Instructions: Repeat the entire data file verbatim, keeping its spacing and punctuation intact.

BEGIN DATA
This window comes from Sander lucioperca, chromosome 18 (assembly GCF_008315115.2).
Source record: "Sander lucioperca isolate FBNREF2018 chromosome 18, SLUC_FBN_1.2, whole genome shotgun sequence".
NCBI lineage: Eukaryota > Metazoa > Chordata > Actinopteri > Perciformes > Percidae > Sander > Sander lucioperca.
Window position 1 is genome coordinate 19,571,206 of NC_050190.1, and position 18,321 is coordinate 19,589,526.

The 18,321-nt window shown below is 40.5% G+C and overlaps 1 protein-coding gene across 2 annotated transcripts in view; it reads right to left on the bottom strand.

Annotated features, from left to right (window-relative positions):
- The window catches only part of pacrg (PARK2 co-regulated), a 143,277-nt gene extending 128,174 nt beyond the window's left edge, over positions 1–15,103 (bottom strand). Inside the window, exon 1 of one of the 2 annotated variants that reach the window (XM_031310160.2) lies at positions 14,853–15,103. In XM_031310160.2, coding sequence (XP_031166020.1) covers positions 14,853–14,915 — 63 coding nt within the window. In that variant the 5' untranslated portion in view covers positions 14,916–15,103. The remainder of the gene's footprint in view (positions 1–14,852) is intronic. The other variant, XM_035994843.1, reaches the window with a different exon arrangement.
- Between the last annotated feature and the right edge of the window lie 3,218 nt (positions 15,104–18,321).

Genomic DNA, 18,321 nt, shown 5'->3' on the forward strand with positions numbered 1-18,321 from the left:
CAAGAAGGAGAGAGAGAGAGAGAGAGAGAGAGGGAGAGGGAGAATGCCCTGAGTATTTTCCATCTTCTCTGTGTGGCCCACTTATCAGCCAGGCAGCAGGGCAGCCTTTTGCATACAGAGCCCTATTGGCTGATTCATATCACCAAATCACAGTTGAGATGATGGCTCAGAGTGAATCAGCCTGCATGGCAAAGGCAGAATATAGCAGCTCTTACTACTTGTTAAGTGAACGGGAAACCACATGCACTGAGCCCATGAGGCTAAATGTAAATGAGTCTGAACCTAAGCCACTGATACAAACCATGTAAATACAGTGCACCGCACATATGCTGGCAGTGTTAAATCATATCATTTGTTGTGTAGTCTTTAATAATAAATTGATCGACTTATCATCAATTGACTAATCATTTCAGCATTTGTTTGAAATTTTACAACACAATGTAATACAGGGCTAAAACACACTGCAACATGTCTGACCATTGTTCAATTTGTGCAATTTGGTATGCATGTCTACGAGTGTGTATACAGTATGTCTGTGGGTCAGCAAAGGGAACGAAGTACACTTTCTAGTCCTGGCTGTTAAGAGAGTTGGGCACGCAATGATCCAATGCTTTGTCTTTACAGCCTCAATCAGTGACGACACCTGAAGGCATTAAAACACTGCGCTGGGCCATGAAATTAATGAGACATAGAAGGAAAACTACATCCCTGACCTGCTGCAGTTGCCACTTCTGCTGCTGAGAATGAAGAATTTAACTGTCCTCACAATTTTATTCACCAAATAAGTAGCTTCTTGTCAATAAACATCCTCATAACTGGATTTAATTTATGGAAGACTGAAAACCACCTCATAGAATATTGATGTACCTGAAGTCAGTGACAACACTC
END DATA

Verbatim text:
This window comes from Sander lucioperca, chromosome 18 (assembly GCF_008315115.2).
Source record: "Sander lucioperca isolate FBNREF2018 chromosome 18, SLUC_FBN_1.2, whole genome shotgun sequence".
NCBI lineage: Eukaryota > Metazoa > Chordata > Actinopteri > Perciformes > Percidae > Sander > Sander lucioperca.
Window position 1 is genome coordinate 19,571,206 of NC_050190.1, and position 18,321 is coordinate 19,589,526.

The 18,321-nt window shown below is 40.5% G+C and overlaps 1 protein-coding gene across 2 annotated transcripts in view; it reads right to left on the bottom strand.

Annotated features, from left to right (window-relative positions):
- The window catches only part of pacrg (PARK2 co-regulated), a 143,277-nt gene extending 128,174 nt beyond the window's left edge, over positions 1–15,103 (bottom strand). Inside the window, exon 1 of one of the 2 annotated variants that reach the window (XM_031310160.2) lies at positions 14,853–15,103. In XM_031310160.2, coding sequence (XP_031166020.1) covers positions 14,853–14,915 — 63 coding nt within the window. In that variant the 5' untranslated portion in view covers positions 14,916–15,103. The remainder of the gene's footprint in view (positions 1–14,852) is intronic. The other variant, XM_035994843.1, reaches the window with a different exon arrangement.
- Between the last annotated feature and the right edge of the window lie 3,218 nt (positions 15,104–18,321).

Genomic DNA, 18,321 nt, shown 5'->3' on the forward strand with positions numbered 1-18,321 from the left:
CAAGAAGGAGAGAGAGAGAGAGAGAGAGAGAGGGAGAGGGAGAATGCCCTGAGTATTTTCCATCTTCTCTGTGTGGCCCACTTATCAGCCAGGCAGCAGGGCAGCCTTTTGCATACAGAGCCCTATTGGCTGATTCATATCACCAAATCACAGTTGAGATGATGGCTCAGAGTGAATCAGCCTGCATGGCAAAGGCAGAATATAGCAGCTCTTACTACTTGTTAAGTGAACGGGAAACCACATGCACTGAGCCCATGAGGCTAAATGTAAATGAGTCTGAACCTAAGCCACTGATACAAACCATGTAAATACAGTGCACCGCACATATGCTGGCAGTGTTAAATCATATCATTTGTTGTGTAGTCTTTAATAATAAATTGATCGACTTATCATCAATTGACTAATCATTTCAGCATTTGTTTGAAATTTTACAACACAATGTAATACAGGGCTAAAACACACTGCAACATGTCTGACCATTGTTCAATTTGTGCAATTTGGTATGCATGTCTACGAGTGTGTATACAGTATGTCTGTGGGTCAGCAAAGGGAACGAAGTACACTTTCTAGTCCTGGCTGTTAAGAGAGTTGGGCACGCAATGATCCAATGCTTTGTCTTTACAGCCTCAATCAGTGACGACACCTGAAGGCATTAAAACACTGCGCTGGGCCATGAAATTAATGAGACATAGAAGGAAAACTACATCCCTGACCTGCTGCAGTTGCCACTTCTGCTGCTGAGAATGAAGAATTTAACTGTCCTCACAATTTTATTCACCAAATAAGTAGCTTCTTGTCAATAAACATCCTCATAACTGGATTTAATTTATGGAAGACTGAAAACCACCTCATAGAATATTGATGTACCTGAAGTCAGTGACAACACTC